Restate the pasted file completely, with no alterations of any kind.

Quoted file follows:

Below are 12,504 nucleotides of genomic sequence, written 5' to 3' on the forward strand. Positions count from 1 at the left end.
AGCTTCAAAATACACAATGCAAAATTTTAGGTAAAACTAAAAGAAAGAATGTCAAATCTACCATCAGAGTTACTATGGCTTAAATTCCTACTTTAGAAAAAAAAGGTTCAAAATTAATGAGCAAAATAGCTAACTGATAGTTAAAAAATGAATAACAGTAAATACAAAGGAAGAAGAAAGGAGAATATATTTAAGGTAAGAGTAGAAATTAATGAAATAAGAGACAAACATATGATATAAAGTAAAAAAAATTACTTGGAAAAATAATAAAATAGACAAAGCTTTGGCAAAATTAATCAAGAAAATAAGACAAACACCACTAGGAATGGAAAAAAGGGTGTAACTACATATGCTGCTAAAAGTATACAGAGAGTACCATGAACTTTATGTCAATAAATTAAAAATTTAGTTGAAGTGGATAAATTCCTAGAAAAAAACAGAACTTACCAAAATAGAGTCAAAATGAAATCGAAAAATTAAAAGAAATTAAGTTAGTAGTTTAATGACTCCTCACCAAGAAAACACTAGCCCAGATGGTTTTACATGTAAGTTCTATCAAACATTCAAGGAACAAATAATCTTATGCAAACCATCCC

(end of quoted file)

Below are 12,504 nucleotides of genomic sequence, written 5' to 3' on the forward strand. Positions count from 1 at the left end.
AGCTTCAAAATACACAATGCAAAATTTTAGGTAAAACTAAAAGAAAGAATGTCAAATCTACCATCAGAGTTACTATGGCTTAAATTCCTACTTTAGAAAAAAAAGGTTCAAAATTAATGAGCAAAATAGCTAACTGATAGTTAAAAAATGAATAACAGTAAATACAAAGGAAGAAGAAAGGAGAATATATTTAAGGTAAGAGTAGAAATTAATGAAATAAGAGACAAACATATGATATAAAGTAAAAAAAATTACTTGGAAAAATAATAAAATAGACAAAGCTTTGGCAAAATTAATCAAGAAAATAAGACAAACACCACTAGGAATGGAAAAAAGGGTGTAACTACATATGCTGCTAAAAGTATACAGAGAGTACCATGAACTTTATGTCAATAAATTAAAAATTTAGTTGAAGTGGATAAATTCCTAGAAAAAAACAGAACTTACCAAAATAGAGTCAAAATGAAATCGAAAAATTAAAAGAAATTAAGTTAGTAGTTTAATGACTCCTCACCAAGAAAACACTAGCCCAGATGGTTTTACATGTAAGTTCTATCAAACATTCAAGGAACAAATAATCTTATGCAAACCATCCC